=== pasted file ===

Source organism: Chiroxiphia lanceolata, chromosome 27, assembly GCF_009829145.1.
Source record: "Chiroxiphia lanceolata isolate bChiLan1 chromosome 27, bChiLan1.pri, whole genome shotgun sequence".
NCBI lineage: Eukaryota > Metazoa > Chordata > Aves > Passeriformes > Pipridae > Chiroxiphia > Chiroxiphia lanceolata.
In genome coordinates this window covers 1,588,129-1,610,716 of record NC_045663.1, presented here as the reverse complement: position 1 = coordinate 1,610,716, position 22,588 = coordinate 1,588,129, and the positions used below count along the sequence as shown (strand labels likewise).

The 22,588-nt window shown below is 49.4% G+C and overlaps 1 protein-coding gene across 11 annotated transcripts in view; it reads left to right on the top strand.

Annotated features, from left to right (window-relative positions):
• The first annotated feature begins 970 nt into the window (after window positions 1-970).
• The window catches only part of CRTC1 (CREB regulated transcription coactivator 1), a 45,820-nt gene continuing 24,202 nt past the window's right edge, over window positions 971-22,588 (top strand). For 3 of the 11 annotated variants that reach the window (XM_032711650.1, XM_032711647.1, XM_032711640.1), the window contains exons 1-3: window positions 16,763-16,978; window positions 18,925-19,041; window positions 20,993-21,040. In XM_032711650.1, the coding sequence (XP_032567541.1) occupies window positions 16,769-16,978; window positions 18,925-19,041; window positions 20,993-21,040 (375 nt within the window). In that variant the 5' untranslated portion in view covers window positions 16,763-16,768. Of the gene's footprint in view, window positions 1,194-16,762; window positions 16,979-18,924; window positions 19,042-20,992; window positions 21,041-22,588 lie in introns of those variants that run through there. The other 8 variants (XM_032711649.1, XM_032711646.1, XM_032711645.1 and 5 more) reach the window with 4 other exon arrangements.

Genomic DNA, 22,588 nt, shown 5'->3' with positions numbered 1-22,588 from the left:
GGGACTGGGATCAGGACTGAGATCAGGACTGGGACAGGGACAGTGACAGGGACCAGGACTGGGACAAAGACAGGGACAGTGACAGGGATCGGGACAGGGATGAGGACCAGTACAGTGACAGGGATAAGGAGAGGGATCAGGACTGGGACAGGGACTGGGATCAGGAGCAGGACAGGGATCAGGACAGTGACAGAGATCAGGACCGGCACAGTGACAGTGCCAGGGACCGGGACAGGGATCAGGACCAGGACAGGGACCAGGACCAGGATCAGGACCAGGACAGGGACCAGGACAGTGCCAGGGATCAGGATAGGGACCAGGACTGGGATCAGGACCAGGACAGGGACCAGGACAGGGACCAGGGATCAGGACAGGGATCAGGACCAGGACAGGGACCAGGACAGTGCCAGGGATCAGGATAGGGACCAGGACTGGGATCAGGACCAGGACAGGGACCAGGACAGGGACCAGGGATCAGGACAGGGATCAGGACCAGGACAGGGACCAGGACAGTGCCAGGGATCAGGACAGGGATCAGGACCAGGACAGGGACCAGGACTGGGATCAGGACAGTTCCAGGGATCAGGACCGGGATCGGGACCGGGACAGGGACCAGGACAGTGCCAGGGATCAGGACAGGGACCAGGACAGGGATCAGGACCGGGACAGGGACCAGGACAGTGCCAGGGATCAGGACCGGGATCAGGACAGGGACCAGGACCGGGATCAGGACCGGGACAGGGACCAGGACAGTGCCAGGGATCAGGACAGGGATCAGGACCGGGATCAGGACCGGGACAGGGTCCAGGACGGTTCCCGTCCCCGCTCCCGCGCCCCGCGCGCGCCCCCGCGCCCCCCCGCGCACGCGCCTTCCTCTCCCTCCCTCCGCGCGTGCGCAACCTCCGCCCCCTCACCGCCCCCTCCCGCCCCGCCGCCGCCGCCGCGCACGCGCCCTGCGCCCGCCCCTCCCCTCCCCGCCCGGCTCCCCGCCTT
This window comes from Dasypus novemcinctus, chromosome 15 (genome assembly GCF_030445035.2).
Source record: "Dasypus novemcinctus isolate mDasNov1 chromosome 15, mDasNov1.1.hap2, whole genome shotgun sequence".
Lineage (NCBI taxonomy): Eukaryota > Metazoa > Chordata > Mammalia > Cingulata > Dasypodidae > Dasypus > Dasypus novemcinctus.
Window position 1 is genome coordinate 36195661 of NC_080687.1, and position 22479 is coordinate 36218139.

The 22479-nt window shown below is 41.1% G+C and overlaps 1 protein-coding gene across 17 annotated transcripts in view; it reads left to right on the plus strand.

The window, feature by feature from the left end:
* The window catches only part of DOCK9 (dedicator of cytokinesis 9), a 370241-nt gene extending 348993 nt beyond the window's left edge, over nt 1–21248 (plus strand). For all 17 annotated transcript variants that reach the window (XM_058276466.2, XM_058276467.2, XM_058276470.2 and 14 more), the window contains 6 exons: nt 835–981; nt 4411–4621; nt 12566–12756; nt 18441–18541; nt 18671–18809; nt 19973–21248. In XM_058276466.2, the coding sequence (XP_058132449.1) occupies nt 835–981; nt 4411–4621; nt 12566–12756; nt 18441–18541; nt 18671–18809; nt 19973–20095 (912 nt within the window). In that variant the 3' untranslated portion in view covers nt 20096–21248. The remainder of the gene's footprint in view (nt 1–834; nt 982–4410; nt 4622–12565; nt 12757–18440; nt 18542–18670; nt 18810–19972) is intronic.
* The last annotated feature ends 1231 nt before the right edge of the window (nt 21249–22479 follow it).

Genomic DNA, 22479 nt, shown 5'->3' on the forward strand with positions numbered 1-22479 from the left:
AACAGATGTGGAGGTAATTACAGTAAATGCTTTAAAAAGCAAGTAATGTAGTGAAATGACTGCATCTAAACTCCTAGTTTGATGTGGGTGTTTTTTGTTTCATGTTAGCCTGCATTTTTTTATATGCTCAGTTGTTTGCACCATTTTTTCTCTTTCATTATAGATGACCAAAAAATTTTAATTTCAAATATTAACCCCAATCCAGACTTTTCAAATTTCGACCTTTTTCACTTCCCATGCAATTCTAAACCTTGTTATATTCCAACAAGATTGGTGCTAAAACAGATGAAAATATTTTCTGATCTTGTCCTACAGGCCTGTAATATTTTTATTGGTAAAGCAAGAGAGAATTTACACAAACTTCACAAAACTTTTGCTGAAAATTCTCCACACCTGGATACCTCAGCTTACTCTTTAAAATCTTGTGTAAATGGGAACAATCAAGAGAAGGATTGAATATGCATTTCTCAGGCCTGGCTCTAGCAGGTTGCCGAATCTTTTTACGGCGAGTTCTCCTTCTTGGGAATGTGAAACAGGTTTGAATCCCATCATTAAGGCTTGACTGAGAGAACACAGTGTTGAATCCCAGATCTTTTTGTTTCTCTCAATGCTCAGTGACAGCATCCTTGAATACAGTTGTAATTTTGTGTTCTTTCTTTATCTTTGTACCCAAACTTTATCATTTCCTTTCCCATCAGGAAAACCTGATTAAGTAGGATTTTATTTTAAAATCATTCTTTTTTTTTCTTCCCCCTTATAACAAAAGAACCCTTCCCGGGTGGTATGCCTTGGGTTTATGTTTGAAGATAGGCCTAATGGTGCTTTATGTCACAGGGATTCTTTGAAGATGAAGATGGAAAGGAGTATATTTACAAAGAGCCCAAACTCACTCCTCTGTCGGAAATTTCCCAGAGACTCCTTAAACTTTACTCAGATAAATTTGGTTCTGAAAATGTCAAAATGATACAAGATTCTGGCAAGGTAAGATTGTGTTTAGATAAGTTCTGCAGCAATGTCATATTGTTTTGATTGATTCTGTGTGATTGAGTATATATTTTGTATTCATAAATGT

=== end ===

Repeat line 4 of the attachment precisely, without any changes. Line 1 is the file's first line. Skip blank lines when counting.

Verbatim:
In genome coordinates this window covers 1,588,129-1,610,716 of record NC_045663.1, presented here as the reverse complement: position 1 = coordinate 1,610,716, position 22,588 = coordinate 1,588,129, and the positions used below count along the sequence as shown (strand labels likewise).